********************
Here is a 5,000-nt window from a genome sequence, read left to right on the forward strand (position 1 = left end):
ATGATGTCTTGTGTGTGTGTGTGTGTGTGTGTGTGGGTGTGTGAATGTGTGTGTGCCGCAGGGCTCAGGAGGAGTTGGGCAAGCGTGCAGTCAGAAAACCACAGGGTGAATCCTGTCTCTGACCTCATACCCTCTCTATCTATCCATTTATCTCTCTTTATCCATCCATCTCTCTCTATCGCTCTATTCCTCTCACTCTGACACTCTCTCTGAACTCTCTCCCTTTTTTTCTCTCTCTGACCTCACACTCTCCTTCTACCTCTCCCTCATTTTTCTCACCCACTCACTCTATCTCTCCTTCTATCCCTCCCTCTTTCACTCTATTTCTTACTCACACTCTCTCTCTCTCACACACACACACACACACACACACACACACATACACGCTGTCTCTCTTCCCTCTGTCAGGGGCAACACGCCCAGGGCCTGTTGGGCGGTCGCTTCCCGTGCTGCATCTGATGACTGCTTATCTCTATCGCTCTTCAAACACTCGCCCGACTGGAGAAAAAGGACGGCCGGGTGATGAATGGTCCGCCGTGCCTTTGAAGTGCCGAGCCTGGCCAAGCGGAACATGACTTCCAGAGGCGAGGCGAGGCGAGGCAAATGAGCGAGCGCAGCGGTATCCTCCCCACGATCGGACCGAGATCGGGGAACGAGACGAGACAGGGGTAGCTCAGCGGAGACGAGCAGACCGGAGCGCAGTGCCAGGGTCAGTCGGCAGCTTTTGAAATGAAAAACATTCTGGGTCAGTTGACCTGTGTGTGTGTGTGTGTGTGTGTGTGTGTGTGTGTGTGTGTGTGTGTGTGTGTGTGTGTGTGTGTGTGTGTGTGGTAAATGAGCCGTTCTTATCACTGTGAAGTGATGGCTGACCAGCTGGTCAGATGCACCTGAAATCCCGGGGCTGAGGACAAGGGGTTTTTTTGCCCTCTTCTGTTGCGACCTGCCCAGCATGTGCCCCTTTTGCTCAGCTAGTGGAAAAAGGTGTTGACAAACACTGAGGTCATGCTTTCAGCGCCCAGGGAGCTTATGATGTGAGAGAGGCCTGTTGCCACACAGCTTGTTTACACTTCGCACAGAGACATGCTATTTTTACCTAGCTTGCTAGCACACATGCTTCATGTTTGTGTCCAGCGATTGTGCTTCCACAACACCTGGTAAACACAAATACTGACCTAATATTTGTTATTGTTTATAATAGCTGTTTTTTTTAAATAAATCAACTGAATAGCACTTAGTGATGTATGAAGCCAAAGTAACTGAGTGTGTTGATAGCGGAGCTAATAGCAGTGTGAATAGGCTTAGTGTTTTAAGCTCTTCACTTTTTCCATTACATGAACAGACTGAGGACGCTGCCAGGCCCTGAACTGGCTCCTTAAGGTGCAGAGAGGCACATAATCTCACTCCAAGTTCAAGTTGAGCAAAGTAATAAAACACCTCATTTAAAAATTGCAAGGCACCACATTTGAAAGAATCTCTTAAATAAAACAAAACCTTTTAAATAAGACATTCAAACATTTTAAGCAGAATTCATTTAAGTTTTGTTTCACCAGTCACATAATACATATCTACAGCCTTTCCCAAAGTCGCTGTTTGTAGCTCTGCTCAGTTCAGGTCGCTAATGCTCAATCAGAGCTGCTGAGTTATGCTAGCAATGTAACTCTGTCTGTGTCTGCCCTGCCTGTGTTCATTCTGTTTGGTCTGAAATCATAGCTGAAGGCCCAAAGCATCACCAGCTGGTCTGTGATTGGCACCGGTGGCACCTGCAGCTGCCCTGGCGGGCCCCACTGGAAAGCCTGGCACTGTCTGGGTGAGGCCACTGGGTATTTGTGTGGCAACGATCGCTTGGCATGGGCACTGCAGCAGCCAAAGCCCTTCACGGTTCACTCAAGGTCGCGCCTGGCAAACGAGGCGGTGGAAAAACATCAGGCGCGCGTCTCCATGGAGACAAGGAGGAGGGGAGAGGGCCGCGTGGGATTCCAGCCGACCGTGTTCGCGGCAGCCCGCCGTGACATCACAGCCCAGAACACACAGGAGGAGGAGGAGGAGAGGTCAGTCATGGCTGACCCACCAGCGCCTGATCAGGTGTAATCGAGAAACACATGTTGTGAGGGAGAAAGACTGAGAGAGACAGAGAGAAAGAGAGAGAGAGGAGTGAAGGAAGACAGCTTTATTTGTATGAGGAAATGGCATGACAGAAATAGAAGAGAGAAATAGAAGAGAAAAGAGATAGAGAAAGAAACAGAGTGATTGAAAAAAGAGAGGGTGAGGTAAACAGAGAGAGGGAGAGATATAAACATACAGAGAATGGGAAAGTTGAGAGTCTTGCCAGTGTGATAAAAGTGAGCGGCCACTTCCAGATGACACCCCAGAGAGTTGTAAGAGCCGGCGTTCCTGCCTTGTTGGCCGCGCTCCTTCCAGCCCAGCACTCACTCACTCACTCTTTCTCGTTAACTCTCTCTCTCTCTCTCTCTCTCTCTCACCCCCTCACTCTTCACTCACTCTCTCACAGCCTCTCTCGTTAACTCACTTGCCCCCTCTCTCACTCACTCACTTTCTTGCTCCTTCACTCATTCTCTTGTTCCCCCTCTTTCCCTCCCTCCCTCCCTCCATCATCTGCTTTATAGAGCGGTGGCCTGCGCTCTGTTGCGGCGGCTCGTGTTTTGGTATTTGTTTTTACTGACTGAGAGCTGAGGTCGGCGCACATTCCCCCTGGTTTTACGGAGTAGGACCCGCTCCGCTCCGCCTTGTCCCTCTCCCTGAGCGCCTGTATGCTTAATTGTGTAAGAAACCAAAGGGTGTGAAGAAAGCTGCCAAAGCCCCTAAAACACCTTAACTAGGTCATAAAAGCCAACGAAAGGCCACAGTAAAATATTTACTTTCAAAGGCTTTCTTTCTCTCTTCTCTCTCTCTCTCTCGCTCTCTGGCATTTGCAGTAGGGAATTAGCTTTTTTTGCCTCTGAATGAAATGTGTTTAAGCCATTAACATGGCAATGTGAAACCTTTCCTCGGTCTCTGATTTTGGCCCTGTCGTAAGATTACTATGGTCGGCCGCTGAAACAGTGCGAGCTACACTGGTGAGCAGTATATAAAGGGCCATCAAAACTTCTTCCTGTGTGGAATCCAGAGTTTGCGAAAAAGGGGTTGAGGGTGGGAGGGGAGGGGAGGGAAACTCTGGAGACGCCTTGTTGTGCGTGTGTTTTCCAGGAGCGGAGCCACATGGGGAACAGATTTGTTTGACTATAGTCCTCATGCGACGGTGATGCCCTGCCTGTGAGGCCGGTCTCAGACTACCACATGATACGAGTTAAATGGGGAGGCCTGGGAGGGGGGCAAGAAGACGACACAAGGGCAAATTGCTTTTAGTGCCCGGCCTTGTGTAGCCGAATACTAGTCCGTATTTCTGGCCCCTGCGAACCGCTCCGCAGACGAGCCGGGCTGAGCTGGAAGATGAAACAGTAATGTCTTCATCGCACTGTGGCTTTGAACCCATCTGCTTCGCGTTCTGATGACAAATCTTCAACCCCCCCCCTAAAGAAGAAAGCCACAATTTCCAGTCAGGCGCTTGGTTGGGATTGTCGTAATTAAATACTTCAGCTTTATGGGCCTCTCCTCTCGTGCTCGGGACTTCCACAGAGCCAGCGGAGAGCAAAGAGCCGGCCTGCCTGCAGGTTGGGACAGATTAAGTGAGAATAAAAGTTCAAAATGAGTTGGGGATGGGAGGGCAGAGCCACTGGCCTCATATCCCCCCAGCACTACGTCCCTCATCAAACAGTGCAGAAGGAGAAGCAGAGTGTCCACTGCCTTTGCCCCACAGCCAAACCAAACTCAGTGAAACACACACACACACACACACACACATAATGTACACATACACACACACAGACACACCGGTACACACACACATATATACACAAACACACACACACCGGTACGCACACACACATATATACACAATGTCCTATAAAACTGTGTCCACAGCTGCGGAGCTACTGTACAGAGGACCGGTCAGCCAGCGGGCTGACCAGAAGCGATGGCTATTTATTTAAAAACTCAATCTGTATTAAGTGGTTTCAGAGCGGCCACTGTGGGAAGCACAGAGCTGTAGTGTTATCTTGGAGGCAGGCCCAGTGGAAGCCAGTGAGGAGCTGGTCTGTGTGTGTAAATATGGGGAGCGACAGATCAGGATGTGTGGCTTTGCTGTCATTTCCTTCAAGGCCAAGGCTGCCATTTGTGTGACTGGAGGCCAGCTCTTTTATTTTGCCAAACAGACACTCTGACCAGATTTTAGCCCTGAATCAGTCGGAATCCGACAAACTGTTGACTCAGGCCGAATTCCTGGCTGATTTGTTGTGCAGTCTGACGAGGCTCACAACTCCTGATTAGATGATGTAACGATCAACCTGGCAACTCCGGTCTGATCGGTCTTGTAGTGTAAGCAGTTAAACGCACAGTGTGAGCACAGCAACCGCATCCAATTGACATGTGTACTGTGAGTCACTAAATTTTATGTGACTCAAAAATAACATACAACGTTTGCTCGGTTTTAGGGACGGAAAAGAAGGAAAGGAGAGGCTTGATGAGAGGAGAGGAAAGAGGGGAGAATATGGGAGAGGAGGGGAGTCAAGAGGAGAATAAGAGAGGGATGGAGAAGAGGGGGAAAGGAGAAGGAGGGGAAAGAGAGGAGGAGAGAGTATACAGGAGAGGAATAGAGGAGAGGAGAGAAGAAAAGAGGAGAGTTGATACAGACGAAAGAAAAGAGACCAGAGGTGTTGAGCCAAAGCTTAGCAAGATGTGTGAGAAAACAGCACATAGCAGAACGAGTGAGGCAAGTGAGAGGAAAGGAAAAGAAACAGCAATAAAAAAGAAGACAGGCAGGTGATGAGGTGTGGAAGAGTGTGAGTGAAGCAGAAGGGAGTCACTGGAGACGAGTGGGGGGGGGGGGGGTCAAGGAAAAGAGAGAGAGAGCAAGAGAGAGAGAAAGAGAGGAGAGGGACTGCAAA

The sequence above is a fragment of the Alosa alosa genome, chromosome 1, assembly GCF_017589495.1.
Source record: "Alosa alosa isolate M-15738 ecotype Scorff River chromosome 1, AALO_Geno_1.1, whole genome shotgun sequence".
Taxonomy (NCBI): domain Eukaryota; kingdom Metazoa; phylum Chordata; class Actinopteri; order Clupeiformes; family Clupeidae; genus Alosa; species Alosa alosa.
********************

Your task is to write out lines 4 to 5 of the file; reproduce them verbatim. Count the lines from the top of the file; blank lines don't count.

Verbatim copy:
Source record: "Alosa alosa isolate M-15738 ecotype Scorff River chromosome 1, AALO_Geno_1.1, whole genome shotgun sequence".
Taxonomy (NCBI): domain Eukaryota; kingdom Metazoa; phylum Chordata; class Actinopteri; order Clupeiformes; family Clupeidae; genus Alosa; species Alosa alosa.